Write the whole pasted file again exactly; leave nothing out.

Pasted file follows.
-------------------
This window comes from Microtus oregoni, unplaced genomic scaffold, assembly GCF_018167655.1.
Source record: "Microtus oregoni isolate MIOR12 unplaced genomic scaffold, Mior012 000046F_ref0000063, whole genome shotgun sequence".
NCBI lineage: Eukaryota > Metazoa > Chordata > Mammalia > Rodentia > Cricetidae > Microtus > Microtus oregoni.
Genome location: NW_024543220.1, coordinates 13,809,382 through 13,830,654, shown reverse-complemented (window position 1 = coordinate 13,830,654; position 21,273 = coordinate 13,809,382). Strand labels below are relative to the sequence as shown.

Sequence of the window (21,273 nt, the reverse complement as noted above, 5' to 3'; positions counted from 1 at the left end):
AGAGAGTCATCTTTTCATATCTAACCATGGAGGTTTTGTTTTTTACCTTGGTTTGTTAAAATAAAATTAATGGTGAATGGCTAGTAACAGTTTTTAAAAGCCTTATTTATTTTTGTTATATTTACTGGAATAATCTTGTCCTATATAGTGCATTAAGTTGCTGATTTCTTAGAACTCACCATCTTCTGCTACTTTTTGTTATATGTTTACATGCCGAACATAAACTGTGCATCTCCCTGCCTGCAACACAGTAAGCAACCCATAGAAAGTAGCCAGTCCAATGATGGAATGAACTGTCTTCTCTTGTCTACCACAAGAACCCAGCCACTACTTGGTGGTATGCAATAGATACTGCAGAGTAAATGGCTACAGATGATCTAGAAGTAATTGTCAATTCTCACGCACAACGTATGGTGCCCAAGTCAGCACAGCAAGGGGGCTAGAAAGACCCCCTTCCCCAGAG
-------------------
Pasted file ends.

This window comes from Microtus oregoni, unplaced genomic scaffold, assembly GCF_018167655.1.
Source record: "Microtus oregoni isolate MIOR12 unplaced genomic scaffold, Mior012 000046F_ref0000063, whole genome shotgun sequence".
NCBI lineage: Eukaryota > Metazoa > Chordata > Mammalia > Rodentia > Cricetidae > Microtus > Microtus oregoni.
Genome location: NW_024543220.1, coordinates 13,809,382 through 13,830,654, shown reverse-complemented (window position 1 = coordinate 13,830,654; position 21,273 = coordinate 13,809,382). Strand labels below are relative to the sequence as shown.

Sequence of the window (21,273 nt, the reverse complement as noted above, 5' to 3'; positions counted from 1 at the left end):
AGAGAGTCATCTTTTCATATCTAACCATGGAGGTTTTGTTTTTTACCTTGGTTTGTTAAAATAAAATTAATGGTGAATGGCTAGTAACAGTTTTTAAAAGCCTTATTTATTTTTGTTATATTTACTGGAATAATCTTGTCCTATATAGTGCATTAAGTTGCTGATTTCTTAGAACTCACCATCTTCTGCTACTTTTTGTTATATGTTTACATGCCGAACATAAACTGTGCATCTCCCTGCCTGCAACACAGTAAGCAACCCATAGAAAGTAGCCAGTCCAATGATGGAATGAACTGTCTTCTCTTGTCTACCACAAGAACCCAGCCACTACTTGGTGGTATGCAATAGATACTGCAGAGTAAATGGCTACAGATGATCTAGAAGTAATTGTCAATTCTCACGCACAACGTATGGTGCCCAAGTCAGCACAGCAAGGGGGCTAGAAAGACCCCCTTCCCCAGAG